However, I’d heard a few good reports about this one, so I bought a four-pack to try it for myself. Draught or canned Guinness is certainly a very distinctive product in terms of its appearance, mouthfeel and taste, and the canned zero-alcohol version does a pretty good job of replicating that. From its look, and the first gulp, it’s just like a glass of standard Guinness. It’s only as you get further down that you realise something is missing, and by the time you reach the bottom of the glass you’re left with something rather dull and forgettable.
However, in a sense it’s too convincing an imitation for its own good. I don’t normally buy canned Guinness to drink at home, so why should I buy an alcohol-free version except as a curiosity? Other people may take a different view, but personally I tend to see alcohol-free beers as a soft drink alternative, not a beer alternative, and thus tend to look for something, probably a lager, that is palatable but not particularly challenging. One of the best I’ve come across is actually the alcohol-free Stella Artois, which is available in Wetherspoon’s, but which I haven’t come across in the supermarkets.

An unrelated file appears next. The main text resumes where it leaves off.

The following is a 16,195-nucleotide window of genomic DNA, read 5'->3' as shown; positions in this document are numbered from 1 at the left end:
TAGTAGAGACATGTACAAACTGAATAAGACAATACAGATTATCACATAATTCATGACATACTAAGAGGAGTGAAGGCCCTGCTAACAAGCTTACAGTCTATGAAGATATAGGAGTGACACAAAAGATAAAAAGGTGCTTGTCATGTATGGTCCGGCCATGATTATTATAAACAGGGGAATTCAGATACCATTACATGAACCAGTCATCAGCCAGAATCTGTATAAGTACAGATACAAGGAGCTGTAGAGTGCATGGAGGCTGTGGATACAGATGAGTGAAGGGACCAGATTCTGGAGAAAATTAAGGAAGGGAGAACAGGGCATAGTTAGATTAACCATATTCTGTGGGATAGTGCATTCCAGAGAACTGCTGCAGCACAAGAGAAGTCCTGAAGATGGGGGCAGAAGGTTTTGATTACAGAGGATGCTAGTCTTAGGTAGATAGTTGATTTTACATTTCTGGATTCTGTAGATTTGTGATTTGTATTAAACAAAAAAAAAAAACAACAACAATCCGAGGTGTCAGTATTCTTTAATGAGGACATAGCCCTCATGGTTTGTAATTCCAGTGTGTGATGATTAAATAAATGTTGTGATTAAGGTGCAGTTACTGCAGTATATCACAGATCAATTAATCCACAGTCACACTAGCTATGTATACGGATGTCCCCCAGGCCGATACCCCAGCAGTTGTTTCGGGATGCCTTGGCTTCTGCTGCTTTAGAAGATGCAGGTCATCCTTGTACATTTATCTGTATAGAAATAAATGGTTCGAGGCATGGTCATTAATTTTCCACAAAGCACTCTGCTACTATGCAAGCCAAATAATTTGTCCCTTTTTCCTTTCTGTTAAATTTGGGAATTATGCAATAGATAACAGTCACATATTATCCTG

I’ve tried a few of the alcohol-free British-style ales, but in general I’ve found them pretty revolting, coming across as unfermented wort laced with hop syrup. And I recently tried an alcohol-free Stowford Press cider which just tasted like standard cider severely watered down.
Canned alcohol-free Guinness is certainly a triumph of the brewing technologist’s skill, but I can’t see it becoming a regular purchase. Although “widget” bitter is now very much a declining market, it would be interesting to apply the same technology to something like John Smith’s Extra Smooth.